A few hours ago I was poking around on the wonderful British Pathé site—the one of the Steinlauf family of Chicago and their oddball bicycles is great, as is the one that's just 200 cars on fire—and an extraordinary collection of old newsreels. Then I got sucked into a research rabbit hole and didn't stop 'til I figured out where dialectical materialism came from. Then I got some coffee. Anyway, newsreels!

"Loyola Students Vie for Prize Beer Keg in Odd Pushball Game." This looks really fun and incredibly dangerous.

Other good/bad ideas: In 1932, the planners of the World's Fair invited the great inventor/balloonist Auguste Piccard (father of Jacques, inspiration for Hergé's Professor Cuthbert Calculus) to break his high-altitude ballooning record. He sent his brother, who didn't have a license, so they sent up Lieutenant Thomas G.W. "Tex" Settle and Maj. Chester Fordney instead. The balloon sprung a leak—near the ground, fortunately—and landed in a rail yard. At the end of the fair, they tried again and safely hit 61,236 feet, almost 10,000 feet more than Piccard's record, a feat that required 750 canisters of hydrogen gas. Flying Magazine has a long account.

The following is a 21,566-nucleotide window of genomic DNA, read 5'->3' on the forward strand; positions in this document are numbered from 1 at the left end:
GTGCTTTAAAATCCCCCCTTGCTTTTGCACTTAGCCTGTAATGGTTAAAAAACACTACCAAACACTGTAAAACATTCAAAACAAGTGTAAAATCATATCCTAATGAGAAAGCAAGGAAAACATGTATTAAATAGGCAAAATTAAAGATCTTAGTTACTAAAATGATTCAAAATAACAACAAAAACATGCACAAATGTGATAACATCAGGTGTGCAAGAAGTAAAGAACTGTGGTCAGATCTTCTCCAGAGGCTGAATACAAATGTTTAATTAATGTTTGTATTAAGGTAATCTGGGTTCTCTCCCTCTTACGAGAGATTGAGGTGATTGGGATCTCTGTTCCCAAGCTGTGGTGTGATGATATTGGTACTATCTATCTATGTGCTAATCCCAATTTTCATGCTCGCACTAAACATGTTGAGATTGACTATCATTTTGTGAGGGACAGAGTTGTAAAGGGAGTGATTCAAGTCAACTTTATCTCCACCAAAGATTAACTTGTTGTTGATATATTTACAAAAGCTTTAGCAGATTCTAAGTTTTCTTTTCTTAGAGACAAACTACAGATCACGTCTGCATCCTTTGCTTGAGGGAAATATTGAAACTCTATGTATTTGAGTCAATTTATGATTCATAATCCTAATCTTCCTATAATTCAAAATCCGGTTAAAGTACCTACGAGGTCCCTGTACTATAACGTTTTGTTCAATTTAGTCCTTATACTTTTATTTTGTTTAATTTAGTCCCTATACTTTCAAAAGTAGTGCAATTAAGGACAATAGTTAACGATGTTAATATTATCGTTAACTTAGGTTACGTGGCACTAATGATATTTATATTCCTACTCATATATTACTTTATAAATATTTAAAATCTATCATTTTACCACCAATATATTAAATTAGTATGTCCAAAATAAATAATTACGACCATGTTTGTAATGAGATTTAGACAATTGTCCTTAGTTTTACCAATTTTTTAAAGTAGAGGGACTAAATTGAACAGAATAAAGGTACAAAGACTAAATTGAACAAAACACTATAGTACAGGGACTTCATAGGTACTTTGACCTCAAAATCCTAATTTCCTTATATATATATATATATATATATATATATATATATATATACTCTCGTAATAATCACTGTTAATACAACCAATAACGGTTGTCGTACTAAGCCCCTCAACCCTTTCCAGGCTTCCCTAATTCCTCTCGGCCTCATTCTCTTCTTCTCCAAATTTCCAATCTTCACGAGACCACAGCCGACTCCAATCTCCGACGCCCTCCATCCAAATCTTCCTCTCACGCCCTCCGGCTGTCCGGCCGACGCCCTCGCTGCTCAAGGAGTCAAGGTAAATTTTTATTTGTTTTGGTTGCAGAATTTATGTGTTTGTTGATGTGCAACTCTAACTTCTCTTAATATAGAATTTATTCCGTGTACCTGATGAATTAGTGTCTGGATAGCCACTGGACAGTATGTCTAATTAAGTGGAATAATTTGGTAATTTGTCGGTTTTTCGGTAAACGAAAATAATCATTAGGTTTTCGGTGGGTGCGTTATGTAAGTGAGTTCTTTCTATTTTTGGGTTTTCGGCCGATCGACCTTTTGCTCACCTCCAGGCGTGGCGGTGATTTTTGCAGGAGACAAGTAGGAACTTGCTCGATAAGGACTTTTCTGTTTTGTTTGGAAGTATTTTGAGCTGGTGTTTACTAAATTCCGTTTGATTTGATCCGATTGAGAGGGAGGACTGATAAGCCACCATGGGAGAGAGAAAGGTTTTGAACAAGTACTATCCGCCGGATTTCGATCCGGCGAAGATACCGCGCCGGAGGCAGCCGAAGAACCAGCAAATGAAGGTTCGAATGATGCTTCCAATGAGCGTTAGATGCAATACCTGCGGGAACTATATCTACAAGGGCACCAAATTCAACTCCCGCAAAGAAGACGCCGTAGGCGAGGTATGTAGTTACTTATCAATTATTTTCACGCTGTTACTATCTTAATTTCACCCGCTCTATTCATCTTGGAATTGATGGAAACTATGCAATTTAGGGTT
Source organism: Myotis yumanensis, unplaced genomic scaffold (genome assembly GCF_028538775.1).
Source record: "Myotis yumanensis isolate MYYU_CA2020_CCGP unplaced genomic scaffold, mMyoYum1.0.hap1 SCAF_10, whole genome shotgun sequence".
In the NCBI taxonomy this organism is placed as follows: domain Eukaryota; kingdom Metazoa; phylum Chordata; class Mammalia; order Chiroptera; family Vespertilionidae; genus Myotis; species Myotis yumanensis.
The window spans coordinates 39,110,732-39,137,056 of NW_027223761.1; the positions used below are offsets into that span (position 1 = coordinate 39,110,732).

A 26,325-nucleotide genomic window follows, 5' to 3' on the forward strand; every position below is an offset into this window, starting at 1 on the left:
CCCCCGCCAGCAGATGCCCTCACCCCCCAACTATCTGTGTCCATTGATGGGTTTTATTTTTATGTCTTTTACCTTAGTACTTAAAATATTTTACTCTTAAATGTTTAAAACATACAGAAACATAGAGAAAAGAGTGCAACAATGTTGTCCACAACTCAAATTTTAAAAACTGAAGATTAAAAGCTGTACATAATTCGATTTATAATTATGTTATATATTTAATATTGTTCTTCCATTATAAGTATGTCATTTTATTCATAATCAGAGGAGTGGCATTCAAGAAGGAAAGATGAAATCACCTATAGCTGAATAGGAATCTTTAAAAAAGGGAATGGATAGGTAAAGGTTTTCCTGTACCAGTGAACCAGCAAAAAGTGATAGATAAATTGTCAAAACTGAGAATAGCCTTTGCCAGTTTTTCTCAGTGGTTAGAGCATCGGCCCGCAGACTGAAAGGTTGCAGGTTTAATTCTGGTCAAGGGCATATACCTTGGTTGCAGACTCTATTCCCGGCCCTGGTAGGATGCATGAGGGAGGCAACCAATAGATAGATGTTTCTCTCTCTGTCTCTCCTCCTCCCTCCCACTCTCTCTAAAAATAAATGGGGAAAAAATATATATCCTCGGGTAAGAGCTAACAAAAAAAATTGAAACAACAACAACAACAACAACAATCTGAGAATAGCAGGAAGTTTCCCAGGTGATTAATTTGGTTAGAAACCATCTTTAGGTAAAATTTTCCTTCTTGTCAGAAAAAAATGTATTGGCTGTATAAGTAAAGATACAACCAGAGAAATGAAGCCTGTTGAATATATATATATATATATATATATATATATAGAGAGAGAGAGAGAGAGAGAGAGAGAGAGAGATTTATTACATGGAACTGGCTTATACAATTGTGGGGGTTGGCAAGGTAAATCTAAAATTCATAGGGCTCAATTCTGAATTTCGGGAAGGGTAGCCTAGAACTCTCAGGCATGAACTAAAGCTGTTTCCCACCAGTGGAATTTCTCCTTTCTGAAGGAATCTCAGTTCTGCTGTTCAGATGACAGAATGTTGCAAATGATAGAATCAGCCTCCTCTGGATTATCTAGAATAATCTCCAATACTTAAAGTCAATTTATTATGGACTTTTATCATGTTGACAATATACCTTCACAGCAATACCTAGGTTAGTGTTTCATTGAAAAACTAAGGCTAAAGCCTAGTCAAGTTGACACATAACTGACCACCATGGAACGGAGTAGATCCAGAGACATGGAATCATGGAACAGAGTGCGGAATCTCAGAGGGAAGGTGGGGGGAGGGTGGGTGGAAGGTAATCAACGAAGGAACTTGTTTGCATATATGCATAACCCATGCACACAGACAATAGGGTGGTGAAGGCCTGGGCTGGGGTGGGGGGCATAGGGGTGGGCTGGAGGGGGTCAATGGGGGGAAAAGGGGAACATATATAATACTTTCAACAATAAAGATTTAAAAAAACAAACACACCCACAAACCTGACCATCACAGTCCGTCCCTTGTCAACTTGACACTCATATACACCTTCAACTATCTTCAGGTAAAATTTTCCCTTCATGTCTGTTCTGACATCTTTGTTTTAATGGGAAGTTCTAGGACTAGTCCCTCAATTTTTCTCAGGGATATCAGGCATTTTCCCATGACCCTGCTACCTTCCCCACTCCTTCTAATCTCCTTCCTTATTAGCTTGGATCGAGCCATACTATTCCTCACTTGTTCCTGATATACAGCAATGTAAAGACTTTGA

Viral videos have always been around, we just have more robust distribution channels. ("Cecil H. Dill, of Traverse Coty, Michigan, an aspiring radio artist demonstrating his ability to render popular melodies by pressing his hands together. Dill modestly tells how he discovered his unusual talent.")

Spike O'Donnell ("the most shot-at gangster in the country") tells a Senate investigation committee how to keep kids from becoming the most shot-at gangster in the country. (From the sound of it, if he'd been set on the straight and narrow, he would have ended up at the U. of C. with all the sociologists. Instead, he got arrested at 17 for ghost payrolling at the Department of Liquor Licensing, and it was a straight shot to the Beer Wars.)